There are other settings that are on the left of the machine. These adjust the stitch width and length, turn the knife on or off, and adjust whether the feed dogs move together or not.
The stitch width and length are obvious, but there may be times when you want to turn off the knife. This will keep you from cutting into your fabric where you don’t want to.
The differential feed gathers your fabric.
Threading Your Juki Serger
It can seem a little complicated at first, since there are so many places that you can thread. There are usually color coded pictures to remind you which thread goes where to make things easier.
Some people recommend adding numbers to your serger, that way you can remember what order to thread the machine in. The order is upper looper, lower looper, right needle, left needle.
Another helpful tip is to use tweezers to get the thread through. It works with all angles, even the weird ones.
You should also rethread it completely if your thread stops chaining off or isn’t stitching right.
When sewing on a regular machine you never want to keep sewing once you get to the end of your fabric as this would cause a big problem.
It’s different with a serger. You want to continue sewing until you have a chain of stitches off the end of your fabric. These chains do need to be secured so the stitches don’t come unraveled.
One option is to thread them into an upholstery needle and tuck the tail back into your stitches. Another is to stitch to the end of the fabric, lift your presser foot, flip the fabric around, and sew back over your stitches a couple of inches. Do this before guiding your stitches back off the fabric and making a 2 or 3 inch chain.
Why You Want Use a Serger
Some people find them easier to use than sewing machines. They are quicker, easier, and they eliminate unnecessary work that a sewing machine can’t take care of.
A serger can be especially helpful when hemming pants. Instead of having to cut the bottom of the pants yourself and zigzag them to prevent the fabric fraying, the serger can do it all.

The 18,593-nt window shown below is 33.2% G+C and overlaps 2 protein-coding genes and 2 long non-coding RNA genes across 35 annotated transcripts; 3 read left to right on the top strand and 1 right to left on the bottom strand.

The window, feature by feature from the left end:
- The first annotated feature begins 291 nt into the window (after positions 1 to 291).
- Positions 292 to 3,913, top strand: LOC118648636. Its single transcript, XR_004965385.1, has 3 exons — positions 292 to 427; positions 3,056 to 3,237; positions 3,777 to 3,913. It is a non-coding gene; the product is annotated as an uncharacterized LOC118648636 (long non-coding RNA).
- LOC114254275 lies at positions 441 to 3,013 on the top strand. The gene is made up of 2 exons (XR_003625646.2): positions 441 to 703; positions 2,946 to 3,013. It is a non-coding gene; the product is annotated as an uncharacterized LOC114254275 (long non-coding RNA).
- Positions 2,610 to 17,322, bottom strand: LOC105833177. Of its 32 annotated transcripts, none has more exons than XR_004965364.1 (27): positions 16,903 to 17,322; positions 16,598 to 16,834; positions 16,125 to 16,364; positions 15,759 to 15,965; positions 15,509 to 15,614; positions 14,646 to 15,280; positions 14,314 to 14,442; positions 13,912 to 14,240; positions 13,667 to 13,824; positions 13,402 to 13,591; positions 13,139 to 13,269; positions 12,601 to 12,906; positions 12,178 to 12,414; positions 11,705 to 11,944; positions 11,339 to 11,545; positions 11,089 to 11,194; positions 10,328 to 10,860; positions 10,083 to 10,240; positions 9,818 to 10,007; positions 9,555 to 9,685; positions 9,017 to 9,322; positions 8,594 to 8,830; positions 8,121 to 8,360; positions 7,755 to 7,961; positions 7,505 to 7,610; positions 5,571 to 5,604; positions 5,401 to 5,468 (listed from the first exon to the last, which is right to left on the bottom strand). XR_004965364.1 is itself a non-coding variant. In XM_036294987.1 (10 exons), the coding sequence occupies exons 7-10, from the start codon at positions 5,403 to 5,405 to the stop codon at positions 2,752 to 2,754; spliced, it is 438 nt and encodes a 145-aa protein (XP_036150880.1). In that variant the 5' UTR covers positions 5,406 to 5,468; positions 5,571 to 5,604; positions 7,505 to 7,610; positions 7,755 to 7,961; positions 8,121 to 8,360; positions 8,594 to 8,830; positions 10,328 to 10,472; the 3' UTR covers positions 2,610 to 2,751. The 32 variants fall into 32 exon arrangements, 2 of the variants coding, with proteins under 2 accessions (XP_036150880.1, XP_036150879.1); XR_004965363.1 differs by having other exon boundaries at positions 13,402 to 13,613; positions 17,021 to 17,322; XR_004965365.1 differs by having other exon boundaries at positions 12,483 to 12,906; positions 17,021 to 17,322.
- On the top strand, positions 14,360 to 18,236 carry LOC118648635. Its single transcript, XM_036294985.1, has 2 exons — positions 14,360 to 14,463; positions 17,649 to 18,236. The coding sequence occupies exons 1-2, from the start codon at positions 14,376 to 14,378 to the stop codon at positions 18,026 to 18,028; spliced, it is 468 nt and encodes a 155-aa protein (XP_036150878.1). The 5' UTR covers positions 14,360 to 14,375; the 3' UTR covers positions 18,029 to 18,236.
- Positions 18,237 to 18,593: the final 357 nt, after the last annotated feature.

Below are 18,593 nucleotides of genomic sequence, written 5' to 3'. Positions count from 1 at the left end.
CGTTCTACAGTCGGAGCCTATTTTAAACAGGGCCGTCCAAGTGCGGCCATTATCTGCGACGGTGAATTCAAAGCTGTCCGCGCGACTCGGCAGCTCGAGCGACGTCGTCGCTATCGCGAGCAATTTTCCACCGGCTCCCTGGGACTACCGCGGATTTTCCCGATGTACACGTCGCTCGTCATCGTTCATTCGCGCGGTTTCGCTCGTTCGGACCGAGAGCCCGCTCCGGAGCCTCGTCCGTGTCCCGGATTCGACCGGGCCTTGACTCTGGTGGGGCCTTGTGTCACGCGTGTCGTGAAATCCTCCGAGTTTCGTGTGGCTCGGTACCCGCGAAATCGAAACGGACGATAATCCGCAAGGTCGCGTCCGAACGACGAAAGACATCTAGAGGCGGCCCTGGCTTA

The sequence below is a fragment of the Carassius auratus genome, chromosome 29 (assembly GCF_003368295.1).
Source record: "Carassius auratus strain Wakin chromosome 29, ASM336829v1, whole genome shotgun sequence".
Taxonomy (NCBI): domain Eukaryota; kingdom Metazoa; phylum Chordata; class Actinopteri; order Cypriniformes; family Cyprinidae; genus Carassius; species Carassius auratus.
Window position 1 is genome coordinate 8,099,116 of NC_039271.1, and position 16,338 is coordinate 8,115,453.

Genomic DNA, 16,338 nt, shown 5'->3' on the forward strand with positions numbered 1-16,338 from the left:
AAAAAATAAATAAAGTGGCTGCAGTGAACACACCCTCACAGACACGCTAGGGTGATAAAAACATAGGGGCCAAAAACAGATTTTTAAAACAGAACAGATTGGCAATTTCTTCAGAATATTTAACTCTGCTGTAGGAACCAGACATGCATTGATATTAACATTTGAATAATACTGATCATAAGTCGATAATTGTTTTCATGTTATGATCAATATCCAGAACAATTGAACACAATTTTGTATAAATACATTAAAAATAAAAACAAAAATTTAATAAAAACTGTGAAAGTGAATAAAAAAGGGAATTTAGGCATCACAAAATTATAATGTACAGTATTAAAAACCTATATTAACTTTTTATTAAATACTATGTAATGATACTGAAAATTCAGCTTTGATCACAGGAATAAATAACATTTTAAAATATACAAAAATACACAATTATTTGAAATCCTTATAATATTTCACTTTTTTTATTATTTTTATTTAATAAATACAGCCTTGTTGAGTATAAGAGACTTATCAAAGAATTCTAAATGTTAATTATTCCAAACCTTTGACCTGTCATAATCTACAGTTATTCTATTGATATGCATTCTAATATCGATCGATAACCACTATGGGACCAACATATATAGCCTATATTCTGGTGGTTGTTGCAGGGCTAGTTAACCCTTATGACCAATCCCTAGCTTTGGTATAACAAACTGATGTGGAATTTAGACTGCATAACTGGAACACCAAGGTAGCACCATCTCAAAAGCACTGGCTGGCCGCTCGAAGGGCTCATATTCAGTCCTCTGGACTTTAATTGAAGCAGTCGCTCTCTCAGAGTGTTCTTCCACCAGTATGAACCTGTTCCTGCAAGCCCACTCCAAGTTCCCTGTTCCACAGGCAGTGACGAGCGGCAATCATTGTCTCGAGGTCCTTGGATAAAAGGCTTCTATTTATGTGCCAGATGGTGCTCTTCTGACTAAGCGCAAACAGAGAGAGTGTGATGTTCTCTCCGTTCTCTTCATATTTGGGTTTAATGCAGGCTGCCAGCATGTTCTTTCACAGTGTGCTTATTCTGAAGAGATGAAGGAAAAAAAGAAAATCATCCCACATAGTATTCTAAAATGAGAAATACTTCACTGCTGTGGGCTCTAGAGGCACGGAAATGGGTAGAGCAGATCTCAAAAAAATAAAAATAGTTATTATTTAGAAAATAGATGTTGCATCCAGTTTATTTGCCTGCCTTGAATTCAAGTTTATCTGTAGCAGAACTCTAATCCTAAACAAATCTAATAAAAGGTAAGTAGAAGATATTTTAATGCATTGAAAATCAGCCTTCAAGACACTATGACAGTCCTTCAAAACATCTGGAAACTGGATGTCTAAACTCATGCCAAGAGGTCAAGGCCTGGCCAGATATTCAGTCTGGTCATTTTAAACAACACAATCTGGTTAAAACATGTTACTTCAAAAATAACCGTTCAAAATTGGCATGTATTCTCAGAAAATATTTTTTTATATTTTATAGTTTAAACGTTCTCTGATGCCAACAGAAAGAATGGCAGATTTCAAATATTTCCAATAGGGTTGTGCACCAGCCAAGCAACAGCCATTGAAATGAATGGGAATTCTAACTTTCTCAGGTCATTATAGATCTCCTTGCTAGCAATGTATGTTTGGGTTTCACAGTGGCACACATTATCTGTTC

There will also be less rippling and puckering on fabrics that are hard to sew with regular machines. Though this isn’t to say that a sewing machine won’t be a helpful tool.
Why You Should Use a Juki Serger
Juki is a well-established brand for quality machines. Many people have used and praised their machines. According to reviews on Amazon, people like using a Juki serger because it runs smooth and quiet.
It’s also very fast, so fast that people were surprised at how quickly they were able to get through projects.
People enjoy how they are constructed and how they are easy to use. Most of them have been listed as the best sergers for beginners because they are very user friendly.
Now, You Are Prepared
Now that you know all about what a serger machine is and how they work, you are all set to use one. While they seem complicated at first, if you use this article as a guide, you will be ready to take it on.
If you still are struggling, there are plenty of YouTube videos that show how to use them and you can see and listen at the same time.
As for what kind of serger you should use, it’s best to go with a Juki Serger. You should especially use them if you are a beginner. They are well known to be the best for beginners because they are easy to use and very user friendly.
Many people that have used a Juki serger have had positive things to say about them. Many people like that it’s quiet when other sergers are loud. It’s smooth and still fast. People are able to plow through a pile of projects within hours.
Though if you are still unsure, make sure you do you research. Look at purchasing sites and read the reviews. Customers don’t hold back on why or why not they like their purchase. They also break down their reasons in easy to understand language.
There are many sewers and quilters out there that have blogs that review machines, give design ideas, and anything else that involves sewing and serging. Once you are ready, you and your serger will have a long relationship and make a lot of projects together.
Last update on 2021-10-17 at 05:27 / Affiliate links / Images from Amazon Product Advertising API